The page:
This scene is a highlight of season six of Mozilla’s IRL podcast. It’s a vivid example of one of the benefits of presenting a report as a podcast.
Since 2017, the non-profit Mozilla Foundation has published an annual Internet Health Report that explores the state of the internet. The report digs into issues around privacy and security, openness, and digital inclusion. It focuses on the stories of people around the world who are challenging tech’s status quo. In the report, the Foundation created something reflective of the global human digital experience.
In the past, the Mozilla Foundation published its report online. It’s always been a creative publication; not a dry tome full of facts and figures, but a well-thought-out digital presentation with great analysis, visuals, stories from many perspectives, and in-depth data pulled together from a range of tech communities. A couple of years ago, they started adding sound clips of the voices of people from around the globe.
Human stories take center stage
Solana Larsen, Editor of the Mozilla Foundation’s Internet Health Report, has a passion for doing justice to all perspectives and stories she covers. She realized that hearing people tell their stories is an emotional conduit that makes the data real, and helps us to understand sometimes abstract concepts in deeply human terms.
The Foundation identified AI as the next key challenge of the internet; the next thing they would focus on to make a difference. So this year’s report takes a deep dive into artificial intelligence: who has power over AI and who are the builders and influencers shifting that power? Focusing on one thing this year positioned the report well for audio, which can zoom in on a topic and explore it through many lenses.
The Mozilla Foundation decided the time was right to release its entire report as a podcast. AI touches the lives of so many people in profound ways: through surveillance, social media manipulation, and even the mapping of neighborhoods. For the Mozilla Foundation, it was important to put the people front and center. So the decision was made to release its report on AI as season six of Mozilla’s award-winning IRL podcast. Solana Larsen explains:
“With our podcast, we could literally give voice to people. And that truly matters; conveying their passion and their stories in their own words. With technology topics, in particular, people don’t necessarily expect to hear a heartbeat. But it’s important.”
The challenge: find the heartbeat in every episode. Translate a report full of valuable information, data, and stories, into an engaging podcast.
Research brought to life
The solution was to play to the strengths of different media. A podcast is fantastic for telling stories and creating powerful connections with people around the globe. But audio can quickly be bogged down with too many stats and numbers. To that end, the Mozilla Foundation put the supporting materials online, pairing the podcast with an impressive website with all the complementary data, longer excerpts from interview transcripts, and photo portraits of the guests.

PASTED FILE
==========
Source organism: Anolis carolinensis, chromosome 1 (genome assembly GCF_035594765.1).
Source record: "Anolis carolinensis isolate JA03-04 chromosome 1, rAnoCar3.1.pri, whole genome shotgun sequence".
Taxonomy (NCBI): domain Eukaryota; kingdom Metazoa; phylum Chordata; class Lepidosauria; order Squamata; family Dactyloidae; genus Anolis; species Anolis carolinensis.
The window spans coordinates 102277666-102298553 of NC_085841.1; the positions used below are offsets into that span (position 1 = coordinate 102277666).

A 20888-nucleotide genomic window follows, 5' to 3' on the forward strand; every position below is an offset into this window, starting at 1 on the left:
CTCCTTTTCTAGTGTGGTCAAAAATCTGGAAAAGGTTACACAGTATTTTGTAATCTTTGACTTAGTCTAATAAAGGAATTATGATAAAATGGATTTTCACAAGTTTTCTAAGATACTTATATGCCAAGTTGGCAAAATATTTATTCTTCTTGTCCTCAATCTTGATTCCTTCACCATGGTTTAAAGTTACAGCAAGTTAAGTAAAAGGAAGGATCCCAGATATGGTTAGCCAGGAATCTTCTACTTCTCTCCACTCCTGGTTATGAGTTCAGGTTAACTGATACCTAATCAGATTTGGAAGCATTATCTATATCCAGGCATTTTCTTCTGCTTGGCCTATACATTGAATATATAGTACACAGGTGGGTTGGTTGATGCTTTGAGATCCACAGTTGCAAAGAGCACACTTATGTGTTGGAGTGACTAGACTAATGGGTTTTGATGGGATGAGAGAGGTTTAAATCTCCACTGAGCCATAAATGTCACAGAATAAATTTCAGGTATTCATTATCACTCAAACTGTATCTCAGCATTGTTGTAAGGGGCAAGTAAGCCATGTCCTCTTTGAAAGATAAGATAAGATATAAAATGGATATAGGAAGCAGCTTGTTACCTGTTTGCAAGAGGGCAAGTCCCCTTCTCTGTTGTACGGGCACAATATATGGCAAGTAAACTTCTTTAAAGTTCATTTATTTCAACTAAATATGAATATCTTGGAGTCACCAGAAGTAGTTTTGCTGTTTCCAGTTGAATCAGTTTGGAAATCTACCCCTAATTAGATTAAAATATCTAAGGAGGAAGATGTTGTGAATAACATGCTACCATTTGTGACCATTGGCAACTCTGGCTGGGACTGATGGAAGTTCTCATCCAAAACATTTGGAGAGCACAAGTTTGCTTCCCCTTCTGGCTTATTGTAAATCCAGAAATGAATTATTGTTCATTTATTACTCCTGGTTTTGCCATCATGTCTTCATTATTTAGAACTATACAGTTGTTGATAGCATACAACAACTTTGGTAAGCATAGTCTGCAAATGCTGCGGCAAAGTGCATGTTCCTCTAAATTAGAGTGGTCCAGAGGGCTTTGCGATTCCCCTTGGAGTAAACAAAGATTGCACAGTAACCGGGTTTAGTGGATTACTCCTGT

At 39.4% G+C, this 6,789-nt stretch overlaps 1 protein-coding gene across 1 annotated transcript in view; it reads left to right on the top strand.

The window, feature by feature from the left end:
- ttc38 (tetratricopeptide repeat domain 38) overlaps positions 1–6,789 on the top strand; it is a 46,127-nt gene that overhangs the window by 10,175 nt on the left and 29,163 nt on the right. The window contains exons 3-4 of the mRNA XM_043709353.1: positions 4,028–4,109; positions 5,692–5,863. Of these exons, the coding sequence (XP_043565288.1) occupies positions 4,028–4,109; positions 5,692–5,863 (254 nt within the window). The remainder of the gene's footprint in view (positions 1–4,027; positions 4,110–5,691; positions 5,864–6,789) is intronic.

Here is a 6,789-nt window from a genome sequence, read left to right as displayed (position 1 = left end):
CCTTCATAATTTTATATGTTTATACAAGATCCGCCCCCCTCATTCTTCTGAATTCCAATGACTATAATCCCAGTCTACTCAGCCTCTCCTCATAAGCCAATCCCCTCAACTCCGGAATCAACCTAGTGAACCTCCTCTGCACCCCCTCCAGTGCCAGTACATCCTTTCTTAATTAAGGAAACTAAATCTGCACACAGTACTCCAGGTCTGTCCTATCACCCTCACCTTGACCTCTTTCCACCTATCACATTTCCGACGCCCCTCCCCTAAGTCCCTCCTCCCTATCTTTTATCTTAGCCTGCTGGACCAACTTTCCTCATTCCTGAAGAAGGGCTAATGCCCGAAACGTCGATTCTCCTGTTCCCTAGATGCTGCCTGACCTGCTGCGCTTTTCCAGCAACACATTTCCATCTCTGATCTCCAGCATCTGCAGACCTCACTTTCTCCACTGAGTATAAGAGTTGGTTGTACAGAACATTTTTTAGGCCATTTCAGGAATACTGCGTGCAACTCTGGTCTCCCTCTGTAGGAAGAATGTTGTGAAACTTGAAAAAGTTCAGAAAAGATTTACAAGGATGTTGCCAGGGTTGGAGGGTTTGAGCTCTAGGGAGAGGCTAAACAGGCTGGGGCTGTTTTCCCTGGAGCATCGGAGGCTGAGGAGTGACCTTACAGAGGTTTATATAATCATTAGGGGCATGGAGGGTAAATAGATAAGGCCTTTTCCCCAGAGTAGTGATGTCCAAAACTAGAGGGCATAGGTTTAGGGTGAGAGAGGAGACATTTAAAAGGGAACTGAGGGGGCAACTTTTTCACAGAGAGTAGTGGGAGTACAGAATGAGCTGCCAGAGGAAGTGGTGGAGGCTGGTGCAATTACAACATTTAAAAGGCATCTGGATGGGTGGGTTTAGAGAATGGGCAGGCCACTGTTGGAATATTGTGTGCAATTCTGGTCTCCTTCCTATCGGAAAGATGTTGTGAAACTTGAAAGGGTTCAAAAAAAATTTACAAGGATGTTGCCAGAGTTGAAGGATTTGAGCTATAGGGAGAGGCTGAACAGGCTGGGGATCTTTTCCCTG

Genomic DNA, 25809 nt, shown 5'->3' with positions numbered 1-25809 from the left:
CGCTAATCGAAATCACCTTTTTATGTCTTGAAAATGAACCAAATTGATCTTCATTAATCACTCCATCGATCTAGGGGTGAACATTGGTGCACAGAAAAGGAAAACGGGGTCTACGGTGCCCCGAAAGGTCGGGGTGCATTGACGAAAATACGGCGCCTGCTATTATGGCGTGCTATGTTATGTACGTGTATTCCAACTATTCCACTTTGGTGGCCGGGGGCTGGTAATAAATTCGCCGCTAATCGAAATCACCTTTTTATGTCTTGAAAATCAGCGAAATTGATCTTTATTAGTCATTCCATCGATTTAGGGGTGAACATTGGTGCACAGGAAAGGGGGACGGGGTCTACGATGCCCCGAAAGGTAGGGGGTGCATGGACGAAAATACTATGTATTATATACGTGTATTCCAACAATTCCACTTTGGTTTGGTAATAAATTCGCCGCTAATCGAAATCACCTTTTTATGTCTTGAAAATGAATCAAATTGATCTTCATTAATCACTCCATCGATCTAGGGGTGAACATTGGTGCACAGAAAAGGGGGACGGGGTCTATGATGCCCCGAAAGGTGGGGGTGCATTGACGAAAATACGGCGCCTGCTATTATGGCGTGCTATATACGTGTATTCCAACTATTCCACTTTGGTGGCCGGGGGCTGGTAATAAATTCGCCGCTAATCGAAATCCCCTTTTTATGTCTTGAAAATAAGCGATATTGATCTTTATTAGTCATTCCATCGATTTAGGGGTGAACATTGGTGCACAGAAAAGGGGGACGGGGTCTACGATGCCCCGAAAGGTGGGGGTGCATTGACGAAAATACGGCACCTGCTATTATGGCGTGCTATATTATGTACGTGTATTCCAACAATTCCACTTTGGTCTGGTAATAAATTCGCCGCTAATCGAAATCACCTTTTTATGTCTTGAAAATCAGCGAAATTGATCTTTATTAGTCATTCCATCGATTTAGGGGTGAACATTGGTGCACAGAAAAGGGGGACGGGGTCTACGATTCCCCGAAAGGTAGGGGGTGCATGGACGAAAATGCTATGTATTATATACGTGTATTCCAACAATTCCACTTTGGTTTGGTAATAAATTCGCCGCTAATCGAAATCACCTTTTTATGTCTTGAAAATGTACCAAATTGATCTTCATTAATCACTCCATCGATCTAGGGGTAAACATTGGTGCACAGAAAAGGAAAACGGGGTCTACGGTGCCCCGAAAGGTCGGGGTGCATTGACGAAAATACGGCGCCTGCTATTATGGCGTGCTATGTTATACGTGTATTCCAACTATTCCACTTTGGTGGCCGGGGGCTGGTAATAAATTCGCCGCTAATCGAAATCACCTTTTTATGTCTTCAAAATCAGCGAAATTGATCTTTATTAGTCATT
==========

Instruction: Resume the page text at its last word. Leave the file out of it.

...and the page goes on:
The podcast tells the first-person stories; the online materials deliver the research, analysis, and numbers. It’s a formidable one-two punch that delivers emotionally and intellectually.
The target audience for IRL includes software developers, UX designers, and policy influencers focused on AI so Mozilla decided to anchor the podcast in real-life stories of researchers, technologists, and activists who advocate for change to laws and regulations.
The first episode tells the story of a former Google employee who walked away from her job when she found out that the AI tools she was helping to build could be used in potentially harmful surveillance. Hearing the determination in her voice as she remembers her decision to leave her job has a powerful impact.
Pairing powerful stories with a website filled with great content makes publishing a report-as-podcast exciting without sacrificing the depth of information.
Another advantage of turning a report into a podcast is the presence of a host as a guide. The host can play an active role in bringing a report to life; pacing the telling of the story and teasing out key points. Bridget Todd, the host of IRL and host of the technology podcast There Are No Girls On The Internet, brings her personal experience to every episode, along with a keen interest in how technology can be used to help communities rather than harm them.
Ultimately, a major report is the product of thousands of hours of research and effort, and often reflects the core beliefs and passions of an organization. For the Mozilla Foundation, this shows in their commitment to exploring what it means for the internet to be healthy. Using the power of storytelling through podcasts strengthens the key messages of a report by introducing us to the people who are the center of the issue. Guests like José Gonzalez provide a vivid personal picture of important issues. The people at the heart of the stories help us understand what’s at stake.